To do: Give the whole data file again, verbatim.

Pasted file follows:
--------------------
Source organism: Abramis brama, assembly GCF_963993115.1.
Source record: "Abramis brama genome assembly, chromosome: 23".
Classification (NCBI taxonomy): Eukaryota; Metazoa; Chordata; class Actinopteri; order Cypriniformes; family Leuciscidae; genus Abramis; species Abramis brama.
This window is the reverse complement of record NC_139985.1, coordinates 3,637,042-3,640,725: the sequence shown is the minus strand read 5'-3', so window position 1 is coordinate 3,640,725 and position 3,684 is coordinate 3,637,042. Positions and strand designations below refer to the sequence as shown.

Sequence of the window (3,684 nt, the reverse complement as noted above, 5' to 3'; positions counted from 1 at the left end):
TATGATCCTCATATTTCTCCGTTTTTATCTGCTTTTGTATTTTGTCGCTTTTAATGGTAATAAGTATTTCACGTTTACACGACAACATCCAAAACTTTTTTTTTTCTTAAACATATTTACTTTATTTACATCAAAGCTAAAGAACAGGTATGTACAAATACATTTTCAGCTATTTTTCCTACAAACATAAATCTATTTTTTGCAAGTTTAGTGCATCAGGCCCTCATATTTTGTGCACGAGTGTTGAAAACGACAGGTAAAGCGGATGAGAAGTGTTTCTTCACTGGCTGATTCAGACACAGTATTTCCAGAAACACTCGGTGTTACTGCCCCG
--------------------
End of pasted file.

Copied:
Source organism: Abramis brama, assembly GCF_963993115.1.
Source record: "Abramis brama genome assembly, chromosome: 23".
Classification (NCBI taxonomy): Eukaryota; Metazoa; Chordata; class Actinopteri; order Cypriniformes; family Leuciscidae; genus Abramis; species Abramis brama.
This window is the reverse complement of record NC_139985.1, coordinates 3,637,042-3,640,725: the sequence shown is the minus strand read 5'-3', so window position 1 is coordinate 3,640,725 and position 3,684 is coordinate 3,637,042. Positions and strand designations below refer to the sequence as shown.

Sequence of the window (3,684 nt, the reverse complement as noted above, 5' to 3'; positions counted from 1 at the left end):
TATGATCCTCATATTTCTCCGTTTTTATCTGCTTTTGTATTTTGTCGCTTTTAATGGTAATAAGTATTTCACGTTTACACGACAACATCCAAAACTTTTTTTTTTCTTAAACATATTTACTTTATTTACATCAAAGCTAAAGAACAGGTATGTACAAATACATTTTCAGCTATTTTTCCTACAAACATAAATCTATTTTTTGCAAGTTTAGTGCATCAGGCCCTCATATTTTGTGCACGAGTGTTGAAAACGACAGGTAAAGCGGATGAGAAGTGTTTCTTCACTGGCTGATTCAGACACAGTATTTCCAGAAACACTCGGTGTTACTGCCCCG